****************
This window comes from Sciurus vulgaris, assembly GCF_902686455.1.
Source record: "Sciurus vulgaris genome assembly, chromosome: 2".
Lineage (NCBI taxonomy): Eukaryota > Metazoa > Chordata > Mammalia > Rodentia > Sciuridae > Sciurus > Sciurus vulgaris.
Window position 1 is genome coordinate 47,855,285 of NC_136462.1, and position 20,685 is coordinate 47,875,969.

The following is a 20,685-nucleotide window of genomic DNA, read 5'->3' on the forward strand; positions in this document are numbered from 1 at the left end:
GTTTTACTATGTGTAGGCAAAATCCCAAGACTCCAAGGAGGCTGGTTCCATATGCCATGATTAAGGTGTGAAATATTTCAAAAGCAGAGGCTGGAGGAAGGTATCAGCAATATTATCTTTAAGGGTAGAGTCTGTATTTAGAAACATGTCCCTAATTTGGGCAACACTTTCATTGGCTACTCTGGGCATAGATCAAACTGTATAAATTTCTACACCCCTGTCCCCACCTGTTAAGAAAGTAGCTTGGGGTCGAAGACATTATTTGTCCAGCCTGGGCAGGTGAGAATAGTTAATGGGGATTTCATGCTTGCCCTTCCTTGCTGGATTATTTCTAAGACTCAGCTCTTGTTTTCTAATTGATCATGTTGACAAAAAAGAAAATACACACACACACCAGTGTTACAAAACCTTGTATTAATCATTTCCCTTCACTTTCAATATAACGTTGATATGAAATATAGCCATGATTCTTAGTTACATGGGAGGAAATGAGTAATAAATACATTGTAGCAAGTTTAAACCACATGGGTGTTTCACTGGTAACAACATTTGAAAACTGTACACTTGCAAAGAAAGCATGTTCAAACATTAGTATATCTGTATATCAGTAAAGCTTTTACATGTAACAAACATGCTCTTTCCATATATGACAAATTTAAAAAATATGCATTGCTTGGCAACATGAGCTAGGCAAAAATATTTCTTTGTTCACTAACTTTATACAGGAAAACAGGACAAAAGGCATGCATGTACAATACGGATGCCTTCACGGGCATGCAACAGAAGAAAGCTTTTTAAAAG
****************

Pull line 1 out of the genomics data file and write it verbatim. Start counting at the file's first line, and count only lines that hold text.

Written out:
This window comes from Sciurus vulgaris, assembly GCF_902686455.1.